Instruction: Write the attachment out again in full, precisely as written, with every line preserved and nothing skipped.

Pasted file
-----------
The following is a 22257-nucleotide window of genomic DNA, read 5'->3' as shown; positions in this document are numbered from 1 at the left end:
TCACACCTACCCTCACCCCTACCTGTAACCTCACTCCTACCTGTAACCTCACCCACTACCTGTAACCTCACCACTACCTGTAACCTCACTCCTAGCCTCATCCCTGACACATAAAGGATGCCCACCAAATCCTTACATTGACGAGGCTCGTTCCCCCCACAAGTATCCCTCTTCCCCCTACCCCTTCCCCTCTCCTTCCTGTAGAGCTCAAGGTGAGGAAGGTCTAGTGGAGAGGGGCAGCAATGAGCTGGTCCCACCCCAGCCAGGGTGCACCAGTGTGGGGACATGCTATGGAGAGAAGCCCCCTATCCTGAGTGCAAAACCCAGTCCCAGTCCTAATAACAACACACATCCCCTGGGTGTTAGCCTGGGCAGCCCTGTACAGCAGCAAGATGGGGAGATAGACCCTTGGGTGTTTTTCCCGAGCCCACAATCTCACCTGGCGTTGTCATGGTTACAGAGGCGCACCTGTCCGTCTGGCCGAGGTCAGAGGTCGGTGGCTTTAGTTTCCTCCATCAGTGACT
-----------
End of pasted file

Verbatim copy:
The following is a 22257-nucleotide window of genomic DNA, read 5'->3' as shown; positions in this document are numbered from 1 at the left end:
TCACACCTACCCTCACCCCTACCTGTAACCTCACTCCTACCTGTAACCTCACCCACTACCTGTAACCTCACCACTACCTGTAACCTCACTCCTAGCCTCATCCCTGACACATAAAGGATGCCCACCAAATCCTTACATTGACGAGGCTCGTTCCCCCCACAAGTATCCCTCTTCCCCCTACCCCTTCCCCTCTCCTTCCTGTAGAGCTCAAGGTGAGGAAGGTCTAGTGGAGAGGGGCAGCAATGAGCTGGTCCCACCCCAGCCAGGGTGCACCAGTGTGGGGACATGCTATGGAGAGAAGCCCCCTATCCTGAGTGCAAAACCCAGTCCCAGTCCTAATAACAACACACATCCCCTGGGTGTTAGCCTGGGCAGCCCTGTACAGCAGCAAGATGGGGAGATAGACCCTTGGGTGTTTTTCCCGAGCCCACAATCTCACCTGGCGTTGTCATGGTTACAGAGGCGCACCTGTCCGTCTGGCCGAGGTCAGAGGTCGGTGGCTTTAGTTTCCTCCATCAGTGACT